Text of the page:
Yajima R et al. [8] found regional peak radial strain in basal, middle and apical levels were all significantly lower in HCM subjects than those in normal subjects. Our results were according to their results. Peak systolic radial strain in HCM patients was significantly lower than in the normal subjects. In HCM patients, decreased LV peak systolic radial strain appears not only in hypertrophied LVM, but also in non-hypertrophied myocardium. Peak systolic radial strain can reflect the systolic function very conveniently and accurately.

Zhang HJ et al. [23] investigated whether left ventricular twist analysis can detect the extent of myocardial fibrosis in patients with HCM, and found that, left ventricular twist mechanics are associated with the extent of myocardial fibrosis, and LV-twist assessment by STI may be clinically useful. Carasso S et al. [24] found middle LV rotation was clockwise (opposite to normal), they found that, in both HCM and normal subjects, LV rotation, viewed from the apex, was clockwise at the base, and count-clockwise at the apex, the difference was in the middle level. Ni XD et al. [25] found that in normal subject the transition from basal clockwise rotation to apical counterclockwise rotation is located at the papillary muscle level. Our research was according with the previous studies. The base-to-apex twist plane in HCM patients was changed. The peak rotational degrees at the base and middle short-axis levels in HCM patients were larger than normal subjects. Sengupta PP et al. [26] told us in the LV myocardial wall, the myofibers geometry changes smoothly from a right-handed helix in the endocardium to a left-handed helix in the epicardium such that the helix angle varies continuously from positive at the endocardium to negative at the epicardium. When the myofibres contract and relax, the cardiac have three motions: longitudinal, circumferential and radial, also produced the rotational motion. The pathogenesis of abnormal rotation at the middle level and the different rotation degrees are not clear. When the LV fibrosis, hypertrophied and stiffening, the LV myofibres were remodeling, the original balance of endocardial, middle myocardial, and epicardial myofibres was changed. Because the longitudinal and radial function were decreased in HCM patients, so for another possible reason was, in order to keep normal LV systolic function. HCM patients enhanced the peak rotational degrees at the base and middle short-axis levels.

The IVSD correlated well to the peak circumferential systolic strain of endocardial, middle myocardial, and epicardial layers of the septum wall, we concluded that, the more thickening of IVSD, the more circumferential systolic function was impaired. Through the correlation analysis, we found that the thickening of IVSD in HCM patients was consistent with its systolic function. There was not any correlation between IVSD and the peak systolic radial strain of the septum wall (r = − 0.230, p = 0.170), we concluded that, the thickening of IVSD had no internal relationship with peak systolic radial strain.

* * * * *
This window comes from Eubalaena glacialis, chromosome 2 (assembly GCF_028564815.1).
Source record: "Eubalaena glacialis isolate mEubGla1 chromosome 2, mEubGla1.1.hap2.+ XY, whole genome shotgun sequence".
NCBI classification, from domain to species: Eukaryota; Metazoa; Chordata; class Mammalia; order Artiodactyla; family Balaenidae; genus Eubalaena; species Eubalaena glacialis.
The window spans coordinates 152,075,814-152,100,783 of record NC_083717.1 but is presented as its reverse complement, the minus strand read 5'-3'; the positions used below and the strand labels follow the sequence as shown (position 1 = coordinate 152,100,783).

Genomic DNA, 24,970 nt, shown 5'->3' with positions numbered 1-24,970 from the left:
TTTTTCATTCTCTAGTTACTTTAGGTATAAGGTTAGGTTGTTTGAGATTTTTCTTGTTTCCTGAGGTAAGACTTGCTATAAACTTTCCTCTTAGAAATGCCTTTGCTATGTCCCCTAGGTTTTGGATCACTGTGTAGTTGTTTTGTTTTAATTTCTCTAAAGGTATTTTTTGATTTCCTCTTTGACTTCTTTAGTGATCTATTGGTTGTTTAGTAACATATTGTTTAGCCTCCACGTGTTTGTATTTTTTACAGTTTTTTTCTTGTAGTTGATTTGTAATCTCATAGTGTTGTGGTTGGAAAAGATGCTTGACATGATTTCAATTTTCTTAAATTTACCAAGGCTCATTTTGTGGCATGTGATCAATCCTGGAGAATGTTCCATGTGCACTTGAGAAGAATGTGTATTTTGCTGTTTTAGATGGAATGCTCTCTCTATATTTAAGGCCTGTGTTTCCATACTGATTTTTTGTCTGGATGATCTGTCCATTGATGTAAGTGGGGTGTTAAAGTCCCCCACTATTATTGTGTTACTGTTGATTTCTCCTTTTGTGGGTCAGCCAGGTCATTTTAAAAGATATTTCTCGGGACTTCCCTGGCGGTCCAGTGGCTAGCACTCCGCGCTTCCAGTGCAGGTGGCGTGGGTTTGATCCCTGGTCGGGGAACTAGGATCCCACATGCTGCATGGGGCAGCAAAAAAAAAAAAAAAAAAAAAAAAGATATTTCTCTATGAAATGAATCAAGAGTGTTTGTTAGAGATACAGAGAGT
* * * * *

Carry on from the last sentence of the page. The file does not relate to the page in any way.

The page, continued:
Conclusions

According to this research, we know the short-axis systolic function is impaired despite the presence of preserved LVEF in patients with HCM. The peak circumferential systolic strain of the different layers, peak systolic radial strain and rotation degrees of the different short-axis levels detected by 2D–STI are very sensitive for assessing the systolic function in HCM patients. In the clinical implication, the study can help us to know the early cardiac dysfunction of HCM patients, then to give them early treatment and assess the effect after the treatment.

Limitations

The greatest limitation of this study is that the relationship of decreasing short axis functions to a clinical outcome or event is not investigated. Another important limitation is the small number of patients. The third limitation is that we don’t evaluate the relationship with other image techniques, such as cardiac MR, SPECT.

Abbreviations

2D–STI: 

2-dimensional speckle tracking imaging

HCM: 

Hypertrophic cardiomyopathy

IVSD: 

Interventricular septal thickness in end-diastolic period

LAD: 

Left atrial diameter

LVEDV: 

Left ventricular end-diastolic volume

LVEF: 

Left ventricular ejection fraction

LVESV: 

Left ventricular end-systolic volume

LVH: 

Left ventricular hypertrophy

LVPWD: 

LV posterior wall thickness in end-diastolic period

Va: 

The peak velocities during late diastole of the anterior mitral valve

Ve: 

The peak velocities during early diastole of the anterior mitral valve

Declarations

Acknowledgements

The authors would like to thank the department of Echocardiography, the Affiliated Changzhou No.2 People’s Hospital of Nanjing Medical University.

Funding

none

Availability of data and materials

The datasets used and/or analysed during the current study available from the corresponding author on reasonable request.

Authors’ contributions